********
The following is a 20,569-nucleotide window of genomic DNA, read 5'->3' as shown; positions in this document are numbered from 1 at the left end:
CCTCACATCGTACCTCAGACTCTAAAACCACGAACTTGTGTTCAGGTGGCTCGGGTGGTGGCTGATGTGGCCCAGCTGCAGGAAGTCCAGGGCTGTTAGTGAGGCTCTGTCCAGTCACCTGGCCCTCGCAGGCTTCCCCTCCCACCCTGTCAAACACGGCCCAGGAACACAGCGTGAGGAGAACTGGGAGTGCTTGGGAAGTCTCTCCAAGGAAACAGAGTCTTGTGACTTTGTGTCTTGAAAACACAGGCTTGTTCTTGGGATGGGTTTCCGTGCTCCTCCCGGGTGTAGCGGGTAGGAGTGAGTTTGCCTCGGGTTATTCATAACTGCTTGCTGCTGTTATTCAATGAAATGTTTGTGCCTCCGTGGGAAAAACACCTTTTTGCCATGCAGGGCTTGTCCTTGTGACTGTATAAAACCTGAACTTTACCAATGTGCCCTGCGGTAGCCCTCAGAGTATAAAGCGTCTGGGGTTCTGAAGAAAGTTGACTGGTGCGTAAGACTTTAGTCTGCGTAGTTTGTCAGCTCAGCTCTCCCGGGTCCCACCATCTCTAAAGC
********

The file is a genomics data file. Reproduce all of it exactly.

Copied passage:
The following is a 20,569-nucleotide window of genomic DNA, read 5'->3' as shown; positions in this document are numbered from 1 at the left end:
CCTCACATCGTACCTCAGACTCTAAAACCACGAACTTGTGTTCAGGTGGCTCGGGTGGTGGCTGATGTGGCCCAGCTGCAGGAAGTCCAGGGCTGTTAGTGAGGCTCTGTCCAGTCACCTGGCCCTCGCAGGCTTCCCCTCCCACCCTGTCAAACACGGCCCAGGAACACAGCGTGAGGAGAACTGGGAGTGCTTGGGAAGTCTCTCCAAGGAAACAGAGTCTTGTGACTTTGTGTCTTGAAAACACAGGCTTGTTCTTGGGATGGGTTTCCGTGCTCCTCCCGGGTGTAGCGGGTAGGAGTGAGTTTGCCTCGGGTTATTCATAACTGCTTGCTGCTGTTATTCAATGAAATGTTTGTGCCTCCGTGGGAAAAACACCTTTTTGCCATGCAGGGCTTGTCCTTGTGACTGTATAAAACCTGAACTTTACCAATGTGCCCTGCGGTAGCCCTCAGAGTATAAAGCGTCTGGGGTTCTGAAGAAAGTTGACTGGTGCGTAAGACTTTAGTCTGCGTAGTTTGTCAGCTCAGCTCTCCCGGGTCCCACCATCTCTAAAGC